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"Value might fall but sure to come back up!"

Thursday, March 27, 2014

Banker: Why put money in FD? You put money in this bond fund can make more money. About 5% per annum.

Sis: Is this 5% guaranteed?

Banker: Banks cannot say it is guaranteed one but if you look at the history, this fund is very good and have consistent returns.

Sis: But there is administration charge...

Banker: Don't worry, you will make more money, more than the admin charge.

Sis: Then, the value of the bonds might fall...

Banker: Value might fall but sure to come back up one. Don't worry.

The banker said "banks cannot say it is guaranteed" but how many verbal guarantees had she made in that short conversation?

This was my sister's recent experience. Was there any difference between this encounter and that from a year ago? Well, the only obvious difference between this encounter and that from a year ago was the bankers' genders.

Related posts:
1. Nobody cares more about our money than we do.
2. Know what is good for us.
3. A bad experience in a local bank.


Cory said...

If is so good, the bank would rather you park your money in saving and keep quiet about it. They will then take your money to put into the investments. Why are they not doing that ? :)

AK71 said...

Hi Cory,

You mean that the bank takes the risk free 3% admin charge and let customers bear the risk of holding on to a bond fund? My goodness! -.-"

Singapore Man of Leisure said...


A "pao chiak" durian sales pitch!?


Maybe it's good that we don't assume everyone that works in a bank is a "banker".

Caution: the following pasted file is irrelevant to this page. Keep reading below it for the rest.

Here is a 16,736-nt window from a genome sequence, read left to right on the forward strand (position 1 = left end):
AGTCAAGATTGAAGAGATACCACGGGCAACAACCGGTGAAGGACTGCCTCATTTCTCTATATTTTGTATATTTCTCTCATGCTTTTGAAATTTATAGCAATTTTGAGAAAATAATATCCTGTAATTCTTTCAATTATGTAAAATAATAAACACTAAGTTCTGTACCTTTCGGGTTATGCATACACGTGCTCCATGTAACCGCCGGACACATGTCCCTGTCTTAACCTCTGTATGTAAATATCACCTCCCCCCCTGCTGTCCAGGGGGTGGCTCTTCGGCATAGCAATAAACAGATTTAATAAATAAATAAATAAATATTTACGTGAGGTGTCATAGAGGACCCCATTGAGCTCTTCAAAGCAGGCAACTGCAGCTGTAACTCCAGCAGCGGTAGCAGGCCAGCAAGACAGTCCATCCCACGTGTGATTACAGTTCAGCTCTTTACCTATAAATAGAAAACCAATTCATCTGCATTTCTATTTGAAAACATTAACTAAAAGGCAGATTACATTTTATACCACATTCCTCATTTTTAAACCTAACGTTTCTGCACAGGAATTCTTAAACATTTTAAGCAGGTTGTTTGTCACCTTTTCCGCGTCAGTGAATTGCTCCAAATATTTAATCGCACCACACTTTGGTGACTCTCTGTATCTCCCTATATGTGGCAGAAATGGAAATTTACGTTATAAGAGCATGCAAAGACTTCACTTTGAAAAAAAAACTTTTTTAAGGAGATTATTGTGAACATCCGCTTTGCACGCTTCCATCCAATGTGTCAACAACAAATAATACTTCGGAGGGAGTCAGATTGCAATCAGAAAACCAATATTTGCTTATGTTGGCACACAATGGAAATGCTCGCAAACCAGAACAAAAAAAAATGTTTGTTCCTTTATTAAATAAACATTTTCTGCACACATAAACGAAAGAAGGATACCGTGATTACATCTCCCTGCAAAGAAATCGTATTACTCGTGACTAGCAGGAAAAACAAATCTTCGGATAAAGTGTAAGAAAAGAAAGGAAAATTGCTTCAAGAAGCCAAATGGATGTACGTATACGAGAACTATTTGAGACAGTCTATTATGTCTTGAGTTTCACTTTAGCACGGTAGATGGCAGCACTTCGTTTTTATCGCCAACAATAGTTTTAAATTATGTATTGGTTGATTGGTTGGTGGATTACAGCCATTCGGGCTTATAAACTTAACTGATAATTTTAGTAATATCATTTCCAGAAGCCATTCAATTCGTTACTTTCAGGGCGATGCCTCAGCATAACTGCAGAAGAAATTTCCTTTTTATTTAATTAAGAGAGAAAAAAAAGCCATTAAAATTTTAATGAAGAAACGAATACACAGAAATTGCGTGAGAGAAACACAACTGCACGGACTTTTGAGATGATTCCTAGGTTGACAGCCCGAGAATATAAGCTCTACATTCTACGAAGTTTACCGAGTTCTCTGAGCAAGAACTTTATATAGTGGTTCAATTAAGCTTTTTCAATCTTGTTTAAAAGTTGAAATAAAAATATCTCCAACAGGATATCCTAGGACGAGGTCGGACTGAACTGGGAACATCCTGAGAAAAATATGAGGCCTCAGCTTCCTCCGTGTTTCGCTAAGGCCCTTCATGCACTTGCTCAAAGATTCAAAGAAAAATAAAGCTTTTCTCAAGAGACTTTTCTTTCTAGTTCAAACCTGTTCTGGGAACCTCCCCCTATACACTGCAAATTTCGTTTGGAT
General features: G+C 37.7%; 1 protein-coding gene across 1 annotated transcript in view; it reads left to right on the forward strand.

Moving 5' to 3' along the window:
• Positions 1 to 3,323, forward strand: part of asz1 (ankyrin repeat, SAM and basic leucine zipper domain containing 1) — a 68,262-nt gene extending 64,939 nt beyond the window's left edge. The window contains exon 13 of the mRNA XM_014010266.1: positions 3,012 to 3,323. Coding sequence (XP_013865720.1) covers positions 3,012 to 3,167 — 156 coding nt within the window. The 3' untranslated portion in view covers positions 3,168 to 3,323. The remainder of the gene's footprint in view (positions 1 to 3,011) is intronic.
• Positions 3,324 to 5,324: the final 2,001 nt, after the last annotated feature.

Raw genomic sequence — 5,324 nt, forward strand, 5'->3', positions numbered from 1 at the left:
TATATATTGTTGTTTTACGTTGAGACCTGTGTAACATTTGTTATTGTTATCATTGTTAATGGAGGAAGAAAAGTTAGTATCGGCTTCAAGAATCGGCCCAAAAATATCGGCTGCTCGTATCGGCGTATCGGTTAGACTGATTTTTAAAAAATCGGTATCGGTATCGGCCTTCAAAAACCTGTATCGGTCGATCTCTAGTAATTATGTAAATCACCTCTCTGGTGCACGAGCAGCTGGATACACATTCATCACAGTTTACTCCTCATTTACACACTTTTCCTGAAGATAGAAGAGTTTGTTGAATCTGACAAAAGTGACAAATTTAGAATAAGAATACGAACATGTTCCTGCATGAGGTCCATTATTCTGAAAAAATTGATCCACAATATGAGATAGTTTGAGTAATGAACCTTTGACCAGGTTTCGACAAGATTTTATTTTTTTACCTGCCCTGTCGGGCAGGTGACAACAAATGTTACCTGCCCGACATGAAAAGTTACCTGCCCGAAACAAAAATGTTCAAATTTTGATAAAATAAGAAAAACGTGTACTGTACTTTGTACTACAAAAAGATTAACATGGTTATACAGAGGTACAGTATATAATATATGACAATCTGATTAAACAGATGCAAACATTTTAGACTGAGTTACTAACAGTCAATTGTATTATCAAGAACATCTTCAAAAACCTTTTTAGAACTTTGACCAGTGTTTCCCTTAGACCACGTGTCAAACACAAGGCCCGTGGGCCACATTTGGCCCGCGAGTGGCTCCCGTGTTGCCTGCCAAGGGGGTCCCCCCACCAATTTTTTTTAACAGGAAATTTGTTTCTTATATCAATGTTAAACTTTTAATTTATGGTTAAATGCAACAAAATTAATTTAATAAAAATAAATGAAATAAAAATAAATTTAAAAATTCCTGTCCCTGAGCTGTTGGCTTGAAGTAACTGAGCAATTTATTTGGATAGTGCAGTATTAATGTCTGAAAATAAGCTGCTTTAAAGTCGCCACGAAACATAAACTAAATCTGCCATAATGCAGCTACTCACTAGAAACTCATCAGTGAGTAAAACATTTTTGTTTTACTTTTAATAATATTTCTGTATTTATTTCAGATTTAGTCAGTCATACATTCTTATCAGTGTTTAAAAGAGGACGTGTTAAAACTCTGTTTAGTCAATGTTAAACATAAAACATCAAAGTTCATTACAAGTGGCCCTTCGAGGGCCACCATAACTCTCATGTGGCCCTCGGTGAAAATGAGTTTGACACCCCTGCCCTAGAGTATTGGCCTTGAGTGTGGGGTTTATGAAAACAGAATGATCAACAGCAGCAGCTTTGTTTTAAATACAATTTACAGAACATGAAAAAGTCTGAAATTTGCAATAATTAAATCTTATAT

Change the "banker" to "commission salesperson" and we are good to go!

Lelong, lelong!

hydrogenperoxide said...

You hit the right spot cory

Ernest said...

Hi AK,

Is it me or it reminds me of the minibonds saga? This also reminds me of a movie which depicted something like this "The big boys wanted to sell cause they knew something was going on. So they sold it to the retail investors to mop up the spill."

Hopefully my bowl of bak chor mee is not accurate this time round...

AK71 said...


A rose by any other name is just as sweet smelling... and will still have thorns. ;p

AK71 said...

Hi Ernest,

It could indeed be a case of 换汤不换药. -.-"

I understand how these people need to hit sales quota and all but I would like to have them do it in a responsible manner. Lay down all the cards for the prospective client and let the client make an informed decision.

However, a bond fund is really a bad idea for anyone to get into now. The responsible thing to do is not to offer this. Of course, I am assuming that the banker has sufficient knowledge to know that bond funds are a bad idea.

Why do I get the feeling that I am making the banker look worse with each word I type? -.-"

SnOOpy168 said...

In the name of that flavor of the month incentives, these well dressed flowerpots & dudes just prey on the unsuspecting. My elder father was sold a package like this that locks in for 10 years. By the time I discovered this, it was too late (pass the free look policy). Now that he is gone, I am still unable to release that fund without heavy penalties. May the comms earned by that heartless banker be used as 白金 for his/her own.

AK71 said...

Hi SnOOpy168,

I am sorry to hear about your father. :(

Indeed, at the very least, these bankers should make an effort to recommend appropriate products but, like I wondered, do they even have the knowledge to do this?

Unknown said...

I have friends whom use to work for banks and quited because they felt that they are selling investment products just to meet quota but may not be in the clients best interest or even in their interest at all. Is omitting info misrepresentation or it's up to us to ask the right questions? Frankly I think financial knowledge is power and I will use to test whether the "banker" is working in my best interest or not.:p

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